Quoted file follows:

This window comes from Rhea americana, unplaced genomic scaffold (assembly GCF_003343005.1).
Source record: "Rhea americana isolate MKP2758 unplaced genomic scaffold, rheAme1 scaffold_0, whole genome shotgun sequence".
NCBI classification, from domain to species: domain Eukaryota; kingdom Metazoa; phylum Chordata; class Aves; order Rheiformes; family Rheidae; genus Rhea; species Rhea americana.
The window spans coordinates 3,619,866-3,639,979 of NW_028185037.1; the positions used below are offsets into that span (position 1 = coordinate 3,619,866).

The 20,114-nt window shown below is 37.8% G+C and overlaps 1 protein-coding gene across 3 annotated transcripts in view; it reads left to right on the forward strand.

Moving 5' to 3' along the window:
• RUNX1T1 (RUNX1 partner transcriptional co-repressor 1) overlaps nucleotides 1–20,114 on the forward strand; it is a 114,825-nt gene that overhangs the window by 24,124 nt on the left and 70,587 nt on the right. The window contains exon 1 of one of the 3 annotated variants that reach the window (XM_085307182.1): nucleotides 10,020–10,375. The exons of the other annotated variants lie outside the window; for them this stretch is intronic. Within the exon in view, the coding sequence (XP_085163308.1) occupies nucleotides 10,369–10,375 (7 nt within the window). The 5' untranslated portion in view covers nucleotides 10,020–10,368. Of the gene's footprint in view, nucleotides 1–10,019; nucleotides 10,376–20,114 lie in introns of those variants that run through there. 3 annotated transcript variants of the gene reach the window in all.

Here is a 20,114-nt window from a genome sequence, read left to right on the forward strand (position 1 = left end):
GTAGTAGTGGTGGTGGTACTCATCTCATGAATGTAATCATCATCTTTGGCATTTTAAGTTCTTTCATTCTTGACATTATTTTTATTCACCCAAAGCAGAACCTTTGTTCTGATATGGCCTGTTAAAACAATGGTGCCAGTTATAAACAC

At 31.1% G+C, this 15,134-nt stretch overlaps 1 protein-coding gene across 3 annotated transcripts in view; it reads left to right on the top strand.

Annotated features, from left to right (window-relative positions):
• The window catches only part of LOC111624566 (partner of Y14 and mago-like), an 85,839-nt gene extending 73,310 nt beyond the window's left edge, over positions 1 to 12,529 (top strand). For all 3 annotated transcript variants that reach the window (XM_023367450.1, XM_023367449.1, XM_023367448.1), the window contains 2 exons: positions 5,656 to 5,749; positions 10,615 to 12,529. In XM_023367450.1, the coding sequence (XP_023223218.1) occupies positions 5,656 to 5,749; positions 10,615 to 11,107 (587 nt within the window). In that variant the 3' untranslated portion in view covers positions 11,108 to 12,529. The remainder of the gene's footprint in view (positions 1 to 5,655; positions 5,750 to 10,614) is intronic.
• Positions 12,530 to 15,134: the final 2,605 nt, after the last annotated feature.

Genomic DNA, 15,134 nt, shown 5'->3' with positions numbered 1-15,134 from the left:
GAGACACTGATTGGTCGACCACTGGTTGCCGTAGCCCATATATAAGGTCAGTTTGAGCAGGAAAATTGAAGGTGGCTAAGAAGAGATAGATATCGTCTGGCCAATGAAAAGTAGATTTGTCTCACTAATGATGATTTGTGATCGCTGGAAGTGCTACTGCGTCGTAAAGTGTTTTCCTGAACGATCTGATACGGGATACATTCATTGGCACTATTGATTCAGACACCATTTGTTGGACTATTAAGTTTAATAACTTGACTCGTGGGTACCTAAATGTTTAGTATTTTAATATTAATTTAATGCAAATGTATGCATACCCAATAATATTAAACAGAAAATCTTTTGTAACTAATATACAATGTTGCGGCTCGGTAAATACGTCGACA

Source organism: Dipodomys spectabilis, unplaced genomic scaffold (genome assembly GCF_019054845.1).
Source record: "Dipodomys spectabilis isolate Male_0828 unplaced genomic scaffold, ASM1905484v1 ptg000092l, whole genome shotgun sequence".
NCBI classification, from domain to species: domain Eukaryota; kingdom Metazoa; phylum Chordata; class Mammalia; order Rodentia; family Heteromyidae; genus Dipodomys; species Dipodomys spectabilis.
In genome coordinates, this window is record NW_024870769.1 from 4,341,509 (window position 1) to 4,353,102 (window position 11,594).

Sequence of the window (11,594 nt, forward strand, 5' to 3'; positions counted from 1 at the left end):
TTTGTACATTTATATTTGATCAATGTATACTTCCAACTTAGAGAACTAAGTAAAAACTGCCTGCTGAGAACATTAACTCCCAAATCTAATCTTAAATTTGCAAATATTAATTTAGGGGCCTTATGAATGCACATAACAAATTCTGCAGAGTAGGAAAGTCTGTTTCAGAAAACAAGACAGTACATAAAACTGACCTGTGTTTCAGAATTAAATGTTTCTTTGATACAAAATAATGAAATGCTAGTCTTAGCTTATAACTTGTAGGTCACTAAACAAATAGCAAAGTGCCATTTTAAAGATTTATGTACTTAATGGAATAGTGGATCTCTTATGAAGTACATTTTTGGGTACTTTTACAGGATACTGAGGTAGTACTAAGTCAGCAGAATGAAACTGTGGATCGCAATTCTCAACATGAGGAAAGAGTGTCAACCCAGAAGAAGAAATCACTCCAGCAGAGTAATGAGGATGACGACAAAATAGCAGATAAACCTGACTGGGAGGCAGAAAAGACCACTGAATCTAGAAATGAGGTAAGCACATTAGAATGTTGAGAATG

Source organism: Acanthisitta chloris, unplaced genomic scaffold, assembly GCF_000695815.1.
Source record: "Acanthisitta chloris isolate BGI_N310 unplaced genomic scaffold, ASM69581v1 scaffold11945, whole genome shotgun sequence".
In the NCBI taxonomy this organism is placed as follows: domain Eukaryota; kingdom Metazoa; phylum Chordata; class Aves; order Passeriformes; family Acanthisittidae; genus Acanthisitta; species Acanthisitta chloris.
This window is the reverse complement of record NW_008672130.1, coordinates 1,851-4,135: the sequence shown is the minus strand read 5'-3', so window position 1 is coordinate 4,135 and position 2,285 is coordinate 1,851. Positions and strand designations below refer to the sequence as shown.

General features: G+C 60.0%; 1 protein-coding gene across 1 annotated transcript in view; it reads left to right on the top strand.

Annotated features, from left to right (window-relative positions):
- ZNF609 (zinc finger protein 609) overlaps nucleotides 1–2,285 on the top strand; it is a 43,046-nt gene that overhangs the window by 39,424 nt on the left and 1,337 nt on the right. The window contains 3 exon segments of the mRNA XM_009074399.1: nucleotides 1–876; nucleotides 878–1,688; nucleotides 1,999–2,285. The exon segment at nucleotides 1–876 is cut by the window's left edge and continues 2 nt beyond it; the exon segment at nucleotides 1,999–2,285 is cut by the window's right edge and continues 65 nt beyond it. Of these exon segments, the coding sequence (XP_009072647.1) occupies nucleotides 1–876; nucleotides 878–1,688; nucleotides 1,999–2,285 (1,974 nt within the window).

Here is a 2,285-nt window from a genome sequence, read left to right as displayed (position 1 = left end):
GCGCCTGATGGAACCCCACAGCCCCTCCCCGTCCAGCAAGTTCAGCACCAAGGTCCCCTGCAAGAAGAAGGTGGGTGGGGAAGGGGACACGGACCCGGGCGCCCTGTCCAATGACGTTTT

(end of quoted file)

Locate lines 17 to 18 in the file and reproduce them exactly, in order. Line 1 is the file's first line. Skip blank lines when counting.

Source record: "Dipodomys spectabilis isolate Male_0828 unplaced genomic scaffold, ASM1905484v1 ptg000092l, whole genome shotgun sequence".
NCBI classification, from domain to species: domain Eukaryota; kingdom Metazoa; phylum Chordata; class Mammalia; order Rodentia; family Heteromyidae; genus Dipodomys; species Dipodomys spectabilis.